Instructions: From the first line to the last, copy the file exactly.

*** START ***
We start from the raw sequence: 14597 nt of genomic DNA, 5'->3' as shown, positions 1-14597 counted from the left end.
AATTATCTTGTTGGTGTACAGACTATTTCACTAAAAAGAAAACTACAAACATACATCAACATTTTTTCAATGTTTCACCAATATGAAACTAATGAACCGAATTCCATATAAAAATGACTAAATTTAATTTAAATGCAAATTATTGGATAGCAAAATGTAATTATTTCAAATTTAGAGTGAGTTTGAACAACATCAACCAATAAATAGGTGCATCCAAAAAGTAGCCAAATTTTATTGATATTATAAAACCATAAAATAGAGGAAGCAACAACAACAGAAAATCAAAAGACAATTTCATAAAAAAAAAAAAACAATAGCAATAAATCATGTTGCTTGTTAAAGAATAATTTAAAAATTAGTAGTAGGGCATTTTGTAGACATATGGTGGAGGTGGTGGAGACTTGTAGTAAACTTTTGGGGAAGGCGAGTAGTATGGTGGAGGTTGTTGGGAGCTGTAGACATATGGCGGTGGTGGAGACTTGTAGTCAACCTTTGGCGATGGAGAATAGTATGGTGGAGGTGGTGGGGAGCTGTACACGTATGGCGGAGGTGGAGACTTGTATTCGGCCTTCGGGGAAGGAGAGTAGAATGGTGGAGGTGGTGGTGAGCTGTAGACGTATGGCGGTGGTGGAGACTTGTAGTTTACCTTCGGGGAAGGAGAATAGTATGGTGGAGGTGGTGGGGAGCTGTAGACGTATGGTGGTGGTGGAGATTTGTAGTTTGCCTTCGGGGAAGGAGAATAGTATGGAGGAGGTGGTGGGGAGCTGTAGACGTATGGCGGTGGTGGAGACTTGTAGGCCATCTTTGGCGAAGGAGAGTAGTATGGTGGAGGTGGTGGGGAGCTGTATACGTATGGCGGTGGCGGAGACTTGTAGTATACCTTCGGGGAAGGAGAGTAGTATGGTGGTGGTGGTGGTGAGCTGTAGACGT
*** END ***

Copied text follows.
We start from the raw sequence: 14597 nt of genomic DNA, 5'->3' as shown, positions 1-14597 counted from the left end.
AATTATCTTGTTGGTGTACAGACTATTTCACTAAAAAGAAAACTACAAACATACATCAACATTTTTTCAATGTTTCACCAATATGAAACTAATGAACCGAATTCCATATAAAAATGACTAAATTTAATTTAAATGCAAATTATTGGATAGCAAAATGTAATTATTTCAAATTTAGAGTGAGTTTGAACAACATCAACCAATAAATAGGTGCATCCAAAAAGTAGCCAAATTTTATTGATATTATAAAACCATAAAATAGAGGAAGCAACAACAACAGAAAATCAAAAGACAATTTCATAAAAAAAAAAAAACAATAGCAATAAATCATGTTGCTTGTTAAAGAATAATTTAAAAATTAGTAGTAGGGCATTTTGTAGACATATGGTGGAGGTGGTGGAGACTTGTAGTAAACTTTTGGGGAAGGCGAGTAGTATGGTGGAGGTTGTTGGGAGCTGTAGACATATGGCGGTGGTGGAGACTTGTAGTCAACCTTTGGCGATGGAGAATAGTATGGTGGAGGTGGTGGGGAGCTGTACACGTATGGCGGAGGTGGAGACTTGTATTCGGCCTTCGGGGAAGGAGAGTAGAATGGTGGAGGTGGTGGTGAGCTGTAGACGTATGGCGGTGGTGGAGACTTGTAGTTTACCTTCGGGGAAGGAGAATAGTATGGTGGAGGTGGTGGGGAGCTGTAGACGTATGGTGGTGGTGGAGATTTGTAGTTTGCCTTCGGGGAAGGAGAATAGTATGGAGGAGGTGGTGGGGAGCTGTAGACGTATGGCGGTGGTGGAGACTTGTAGGCCATCTTTGGCGAAGGAGAGTAGTATGGTGGAGGTGGTGGGGAGCTGTATACGTATGGCGGTGGCGGAGACTTGTAGTATACCTTCGGGGAAGGAGAGTAGTATGGTGGTGGTGGTGGTGAGCTGTAGACGT